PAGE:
From the Pastor – April 4, 2010

We are witnesses of all that He did both in the country of the Jews and in Jerusalem. They put Him to death by hanging him on a tree. This man God raised on the third day and granted that He be visible, not to all the people, but to us, the witnesses chosen by God in advance, who ate and drank with Him after He rose from the dead. (Acts 10-39-41)

I told this story last year, but in a different way. One year when I was living in Rome, my parents came to visit me in the weeks before Easter. Since my Dad was a permanent deacon, he sat next to me on the altar when we went to celebrate Mass at the beautiful church of St. Alphonsus near St. Mary Major where the original image of Our Lady of Perpetual Help is enshrined. As it came time to read the Gospel, my Dad asked for the blessing, and then began to solemnly intone “Al-le-luia! Al-le-luia!” I quietly said: “Shhh! We don’t say that now. It’s Lent!” He whispered that it was a “Solemnity” (a Solemn Mass of Our Lady of Perpetual Help), so it was allowed. And he continued singing it. In Lent! Some Italian Catholics got a lesson in American Catholicism and Deacon dads that day!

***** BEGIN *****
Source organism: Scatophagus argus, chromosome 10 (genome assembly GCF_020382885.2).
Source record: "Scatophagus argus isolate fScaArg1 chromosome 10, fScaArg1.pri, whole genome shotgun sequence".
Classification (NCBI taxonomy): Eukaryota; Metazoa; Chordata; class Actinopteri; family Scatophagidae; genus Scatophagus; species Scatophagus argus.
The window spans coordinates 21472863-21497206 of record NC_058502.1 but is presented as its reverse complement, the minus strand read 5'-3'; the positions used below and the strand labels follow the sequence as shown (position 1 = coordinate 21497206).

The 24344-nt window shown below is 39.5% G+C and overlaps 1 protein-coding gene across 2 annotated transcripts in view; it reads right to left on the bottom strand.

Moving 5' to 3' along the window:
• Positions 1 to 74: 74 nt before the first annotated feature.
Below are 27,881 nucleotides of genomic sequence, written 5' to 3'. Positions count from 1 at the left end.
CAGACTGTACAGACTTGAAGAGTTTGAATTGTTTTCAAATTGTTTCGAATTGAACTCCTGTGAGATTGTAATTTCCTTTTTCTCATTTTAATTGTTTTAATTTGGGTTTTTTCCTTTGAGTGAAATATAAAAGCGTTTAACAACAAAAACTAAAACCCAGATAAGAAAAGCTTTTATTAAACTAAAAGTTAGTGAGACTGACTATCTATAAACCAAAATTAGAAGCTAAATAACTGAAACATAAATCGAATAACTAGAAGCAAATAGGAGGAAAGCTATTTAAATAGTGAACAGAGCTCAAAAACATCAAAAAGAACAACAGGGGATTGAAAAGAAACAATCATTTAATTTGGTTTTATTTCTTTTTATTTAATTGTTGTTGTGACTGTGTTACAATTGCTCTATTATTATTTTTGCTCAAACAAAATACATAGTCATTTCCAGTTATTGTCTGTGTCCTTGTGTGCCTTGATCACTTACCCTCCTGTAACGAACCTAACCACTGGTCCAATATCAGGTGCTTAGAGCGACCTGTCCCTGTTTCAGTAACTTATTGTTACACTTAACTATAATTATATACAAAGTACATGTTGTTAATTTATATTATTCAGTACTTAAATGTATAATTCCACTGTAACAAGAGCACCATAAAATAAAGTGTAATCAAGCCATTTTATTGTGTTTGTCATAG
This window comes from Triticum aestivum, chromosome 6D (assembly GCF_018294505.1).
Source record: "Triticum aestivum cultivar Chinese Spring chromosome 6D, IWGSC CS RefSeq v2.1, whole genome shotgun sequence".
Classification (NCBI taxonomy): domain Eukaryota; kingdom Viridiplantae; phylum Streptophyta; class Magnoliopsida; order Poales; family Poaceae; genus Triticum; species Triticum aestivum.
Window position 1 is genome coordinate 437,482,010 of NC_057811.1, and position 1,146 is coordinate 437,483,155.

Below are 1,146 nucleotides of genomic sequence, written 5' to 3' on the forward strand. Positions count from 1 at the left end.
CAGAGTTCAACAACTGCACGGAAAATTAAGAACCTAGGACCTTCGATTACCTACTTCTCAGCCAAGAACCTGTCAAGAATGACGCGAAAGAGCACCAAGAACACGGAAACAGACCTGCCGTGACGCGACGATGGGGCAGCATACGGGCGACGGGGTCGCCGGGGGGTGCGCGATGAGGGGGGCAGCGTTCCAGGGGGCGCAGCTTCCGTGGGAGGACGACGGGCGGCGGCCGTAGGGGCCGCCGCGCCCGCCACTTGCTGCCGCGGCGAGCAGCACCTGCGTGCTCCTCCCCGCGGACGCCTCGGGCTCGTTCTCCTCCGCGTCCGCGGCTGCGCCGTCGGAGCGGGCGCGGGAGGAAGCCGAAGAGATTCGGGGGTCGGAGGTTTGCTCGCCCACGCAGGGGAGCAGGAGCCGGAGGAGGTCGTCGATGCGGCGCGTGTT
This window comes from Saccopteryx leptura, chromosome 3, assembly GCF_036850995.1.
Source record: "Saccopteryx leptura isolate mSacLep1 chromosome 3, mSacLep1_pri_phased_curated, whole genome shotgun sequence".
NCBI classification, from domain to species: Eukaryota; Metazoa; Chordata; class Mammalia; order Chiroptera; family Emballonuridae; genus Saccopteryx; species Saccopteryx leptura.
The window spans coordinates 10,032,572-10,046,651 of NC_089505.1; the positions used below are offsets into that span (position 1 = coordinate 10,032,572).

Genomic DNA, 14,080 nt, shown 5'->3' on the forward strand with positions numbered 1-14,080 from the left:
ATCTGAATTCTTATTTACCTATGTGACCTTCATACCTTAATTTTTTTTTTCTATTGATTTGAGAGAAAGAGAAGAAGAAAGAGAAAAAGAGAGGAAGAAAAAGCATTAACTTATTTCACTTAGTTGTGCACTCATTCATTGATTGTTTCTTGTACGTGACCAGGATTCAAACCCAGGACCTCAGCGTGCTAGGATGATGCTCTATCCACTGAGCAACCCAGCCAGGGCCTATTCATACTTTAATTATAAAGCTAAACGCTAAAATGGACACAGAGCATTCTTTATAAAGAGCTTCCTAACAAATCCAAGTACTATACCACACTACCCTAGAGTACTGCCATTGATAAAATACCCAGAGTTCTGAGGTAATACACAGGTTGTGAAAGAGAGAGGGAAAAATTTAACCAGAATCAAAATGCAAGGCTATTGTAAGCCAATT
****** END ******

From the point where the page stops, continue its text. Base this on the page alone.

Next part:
As Dad learned later (through some help from a certain priest”¦), the Alleluia is never ever sung during Lent in the Latin rite. In fact, a lot of people take care not even to say the “A-word” during Lent. Why? It’s because the Alleluia is a word of joy to proclaim God in all of His Heavenly Glory. During Lent, our focus is on the Kingdom coming, not on the Kingdom having come. The Lenten readings emphasize the spiritual journey of Old Testament Israel toward the coming of Christ. Then the Easter readings ephasize the fulfillment of the promise: the salvation won for mankind by His death and resurrection.

We, ourselves, are on a spiritual journey toward the Second Coming and our future life in Heaven. In order to emphasize the progression of the long journey of salvation from original sin to salvation, the Church removes the Alleluia from the Mass during Lent. During this austere season, we no longer sing with the choirs of angels; instead, we acknowledge our sins and practice repentance so that one day we may again have the privilege of worshipping God as the angels do.

Everything changes at the Easter Vigil when the triumph is proclaimed by the triple Alleluia before the Gospel, and we respond with a triple Alleluia. The Lord is risen! The Kingdom has come! Our joy is complete! In concert with the angels and saints, we greet the risen Lord with shouts of “Alleluia!” This past year since my Dad died has been like a long Lent. But the joy of the Easter “Alleluia” increases my faith and hope that Dad – a man of great Christian virtue – shares the promise that we proclaim today. It’s the promise of the Resurrection! Alleluia!

Rev. Msgr. Christopher H. Nalty